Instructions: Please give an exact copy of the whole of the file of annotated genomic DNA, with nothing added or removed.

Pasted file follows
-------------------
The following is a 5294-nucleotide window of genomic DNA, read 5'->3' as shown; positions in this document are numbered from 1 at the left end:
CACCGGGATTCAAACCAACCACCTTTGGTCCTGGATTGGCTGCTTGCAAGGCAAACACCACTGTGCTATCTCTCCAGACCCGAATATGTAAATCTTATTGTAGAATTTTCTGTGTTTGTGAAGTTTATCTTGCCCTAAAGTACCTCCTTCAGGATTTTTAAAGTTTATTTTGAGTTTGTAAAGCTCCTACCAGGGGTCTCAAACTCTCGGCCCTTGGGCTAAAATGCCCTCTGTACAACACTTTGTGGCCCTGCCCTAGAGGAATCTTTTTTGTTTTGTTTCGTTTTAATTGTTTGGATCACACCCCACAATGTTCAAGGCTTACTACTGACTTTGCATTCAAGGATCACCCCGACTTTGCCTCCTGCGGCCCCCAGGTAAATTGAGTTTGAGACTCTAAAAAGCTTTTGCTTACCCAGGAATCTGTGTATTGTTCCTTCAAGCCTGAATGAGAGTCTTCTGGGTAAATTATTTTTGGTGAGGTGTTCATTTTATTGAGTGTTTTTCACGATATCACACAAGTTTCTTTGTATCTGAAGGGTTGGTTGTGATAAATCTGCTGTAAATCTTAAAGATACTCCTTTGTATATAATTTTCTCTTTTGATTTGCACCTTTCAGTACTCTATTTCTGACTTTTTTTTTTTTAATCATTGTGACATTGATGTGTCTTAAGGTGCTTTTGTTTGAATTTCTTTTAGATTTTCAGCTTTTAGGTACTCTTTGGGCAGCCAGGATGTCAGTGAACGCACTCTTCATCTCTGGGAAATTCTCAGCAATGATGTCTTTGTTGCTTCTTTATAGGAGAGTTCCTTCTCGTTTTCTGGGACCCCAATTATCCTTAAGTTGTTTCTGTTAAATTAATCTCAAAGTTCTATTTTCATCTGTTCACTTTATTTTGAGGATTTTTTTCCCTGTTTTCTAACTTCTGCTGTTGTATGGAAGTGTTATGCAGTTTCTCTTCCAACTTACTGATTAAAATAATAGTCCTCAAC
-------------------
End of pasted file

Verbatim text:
The following is a 5294-nucleotide window of genomic DNA, read 5'->3' as shown; positions in this document are numbered from 1 at the left end:
CACCGGGATTCAAACCAACCACCTTTGGTCCTGGATTGGCTGCTTGCAAGGCAAACACCACTGTGCTATCTCTCCAGACCCGAATATGTAAATCTTATTGTAGAATTTTCTGTGTTTGTGAAGTTTATCTTGCCCTAAAGTACCTCCTTCAGGATTTTTAAAGTTTATTTTGAGTTTGTAAAGCTCCTACCAGGGGTCTCAAACTCTCGGCCCTTGGGCTAAAATGCCCTCTGTACAACACTTTGTGGCCCTGCCCTAGAGGAATCTTTTTTGTTTTGTTTCGTTTTAATTGTTTGGATCACACCCCACAATGTTCAAGGCTTACTACTGACTTTGCATTCAAGGATCACCCCGACTTTGCCTCCTGCGGCCCCCAGGTAAATTGAGTTTGAGACTCTAAAAAGCTTTTGCTTACCCAGGAATCTGTGTATTGTTCCTTCAAGCCTGAATGAGAGTCTTCTGGGTAAATTATTTTTGGTGAGGTGTTCATTTTATTGAGTGTTTTTCACGATATCACACAAGTTTCTTTGTATCTGAAGGGTTGGTTGTGATAAATCTGCTGTAAATCTTAAAGATACTCCTTTGTATATAATTTTCTCTTTTGATTTGCACCTTTCAGTACTCTATTTCTGACTTTTTTTTTTTTAATCATTGTGACATTGATGTGTCTTAAGGTGCTTTTGTTTGAATTTCTTTTAGATTTTCAGCTTTTAGGTACTCTTTGGGCAGCCAGGATGTCAGTGAACGCACTCTTCATCTCTGGGAAATTCTCAGCAATGATGTCTTTGTTGCTTCTTTATAGGAGAGTTCCTTCTCGTTTTCTGGGACCCCAATTATCCTTAAGTTGTTTCTGTTAAATTAATCTCAAAGTTCTATTTTCATCTGTTCACTTTATTTTGAGGATTTTTTTCCCTGTTTTCTAACTTCTGCTGTTGTATGGAAGTGTTATGCAGTTTCTCTTCCAACTTACTGATTAAAATAATAGTCCTCAAC